Rights and obligations arising under contract law, including late payment interests

Contract law differences between B2B and B2C sales

Contract law distinguishes between civil-law, commercial (so called B2B – Business to Business) and consumer (so called B2C – Business to Consumer) contract.
A commercial contract is a contract concluded between traders in the exercise of an activity which forms the subject-matter of the business of at least one of them or they are related in the pursuit of those activities, whereas a consumer sales contract is a contract concluded between a natural person, as a purchaser, outside their economic or professional activity and a natural or legal person acting as a seller in the course of their economic or professional activity.
Both these types of contract are governed by the general provisions of contract law (which apply to all civil-law contracts), as well as special provisions that apply only to commercial and consumer contracts. Whereas commercial contracts are characterised by a requirement for increased diligence on the part of traders when carrying out their activities, which results in stricter rules than other contracts, consumer contracts are characterised by a weaker position of the consumer vis-à-vis the trader, resulting in lighter rules for consumers.
With regard to a contract of sale under general contract law (the Civil Obligations Act), the following specific provisions relate only to commercial and consumer contracts:
  • in commercial contracts, short deadlines in relation to civil or consumer contracts should be taken into account:
  • the seller is not liable for defects that appear after the expiration of two years from the delivery of the item (in the case of civil and consumer contracts) and in the case of commercial contracts this period is six months;
  • in terms of the sale of second-hand goods, the parties may agree a period of one year as a period of liability for material defects (in the case of civil and consumer contracts) and a shorter period may be agreed in the case of commercial contracts;
  • where the defect was known to the seller or could not be unknown to him/her, the buyer does not lose the right to invoke a defect when the buyer has failed to fulfil the obligation to inspect the goods without delay and within a certain period of time, even if the defect only became apparent after two years (in the case of civil and consumer contracts) or six months (in the case of commercial contracts) after the goods were handed over;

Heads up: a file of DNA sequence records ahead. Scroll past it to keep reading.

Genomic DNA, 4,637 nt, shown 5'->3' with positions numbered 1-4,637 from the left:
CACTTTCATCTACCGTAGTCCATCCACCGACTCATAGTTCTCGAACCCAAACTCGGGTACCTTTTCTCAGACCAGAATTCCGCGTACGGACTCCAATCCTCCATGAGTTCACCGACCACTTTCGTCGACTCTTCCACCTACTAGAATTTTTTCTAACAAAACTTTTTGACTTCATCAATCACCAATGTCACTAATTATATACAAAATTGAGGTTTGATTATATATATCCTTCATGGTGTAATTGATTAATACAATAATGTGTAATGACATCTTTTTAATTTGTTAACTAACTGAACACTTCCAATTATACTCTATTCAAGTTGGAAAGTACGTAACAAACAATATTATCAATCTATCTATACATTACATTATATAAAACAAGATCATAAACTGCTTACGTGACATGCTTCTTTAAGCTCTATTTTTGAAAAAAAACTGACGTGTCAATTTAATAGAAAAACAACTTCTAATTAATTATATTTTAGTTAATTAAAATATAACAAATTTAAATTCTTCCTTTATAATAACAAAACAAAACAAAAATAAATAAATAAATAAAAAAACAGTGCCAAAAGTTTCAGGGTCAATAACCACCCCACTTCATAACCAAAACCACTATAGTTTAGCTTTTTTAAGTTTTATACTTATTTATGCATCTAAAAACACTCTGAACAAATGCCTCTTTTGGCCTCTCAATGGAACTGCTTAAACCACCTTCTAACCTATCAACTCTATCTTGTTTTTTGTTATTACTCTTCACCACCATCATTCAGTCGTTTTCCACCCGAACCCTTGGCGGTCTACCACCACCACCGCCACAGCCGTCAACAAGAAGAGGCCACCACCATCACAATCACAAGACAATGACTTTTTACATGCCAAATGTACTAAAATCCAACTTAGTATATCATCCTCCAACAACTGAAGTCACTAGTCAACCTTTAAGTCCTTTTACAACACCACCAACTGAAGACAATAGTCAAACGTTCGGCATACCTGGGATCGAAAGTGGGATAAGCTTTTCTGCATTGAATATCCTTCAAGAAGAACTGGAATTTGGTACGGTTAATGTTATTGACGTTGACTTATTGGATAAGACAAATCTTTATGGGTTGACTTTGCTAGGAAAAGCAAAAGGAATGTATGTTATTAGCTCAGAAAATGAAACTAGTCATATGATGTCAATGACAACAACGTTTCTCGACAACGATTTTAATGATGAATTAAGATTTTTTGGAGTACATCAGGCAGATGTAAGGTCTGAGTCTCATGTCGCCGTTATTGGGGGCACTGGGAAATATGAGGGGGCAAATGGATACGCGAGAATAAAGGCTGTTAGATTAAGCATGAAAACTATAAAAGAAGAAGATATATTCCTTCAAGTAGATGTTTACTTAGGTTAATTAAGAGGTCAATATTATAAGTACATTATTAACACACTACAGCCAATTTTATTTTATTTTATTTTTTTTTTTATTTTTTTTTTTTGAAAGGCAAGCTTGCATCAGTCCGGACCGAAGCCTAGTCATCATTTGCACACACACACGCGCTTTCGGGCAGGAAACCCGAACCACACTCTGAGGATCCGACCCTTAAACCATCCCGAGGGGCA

• where the price in the commercial contract of sale is not fixed or determinable on the basis of the information contained in the contract, the buyer shall pay the price normally charged by the seller at the time of the conclusion of the contract and where there is no such price, he/she pays a reasonable price equivalent to the current price at the time of conclusion of the contract; where the price for other types of (civil, consumer) contract is not fixed or determinable, the contract has no legal effect;
  • where there are material defects in the goods, the buyer in the commercial contract of sale shall inspect the goods received or present it for inspection and shall inform the seller without delay of any apparent defects under threat of loss of the right in respect of material defects, and for hidden defects (those shown after receipt of the goods and which could not have been revealed by a normal examination of the goods), he/she shall inform the seller thereof without delay, while the consumer, as the buyer, is not obliged to inspect the item or to give it for inspection, but shall inform the seller of the defect within two months of the day on which he/she discovered the defect;
  • when notifying a defect to the seller, the buyer in the commercial contract of sale is required to describe the defect and invite the seller to examine it, whereas in relation to other (civil, consumer) contracts, the buyer is not bound by that obligation;
  • liability for material defects may be limited or excluded by the commercial and civil-law sales contract, but such a contractual term will be null and void if the defect was known to the seller and he/she did not inform the buyer about it, and also where the seller imposed that term using his monopoly position, whereas in consumer sales contracts it is not permitted to limit or exclude liability of the seller for material defects (such contract terms are null and void);
  • where, in a commercial contract, the seller has given the buyer a quantity greater than the agreed quantity in a commercial contract, and the buyer does not declare the excess to be deducted within a reasonable period, he/she shall be deemed to have also received that excess and shall be liable to pay it at the same price.

Should sellers offer remedies and, if so, what type of remedies?

In the case of lack of conformity of the goods with the contract, the seller shall be liable in accordance with the provisions of the legal guarantee (liability for material defects) and commercial guarantee (guarantee of correctness of the goods sold (guarantee)).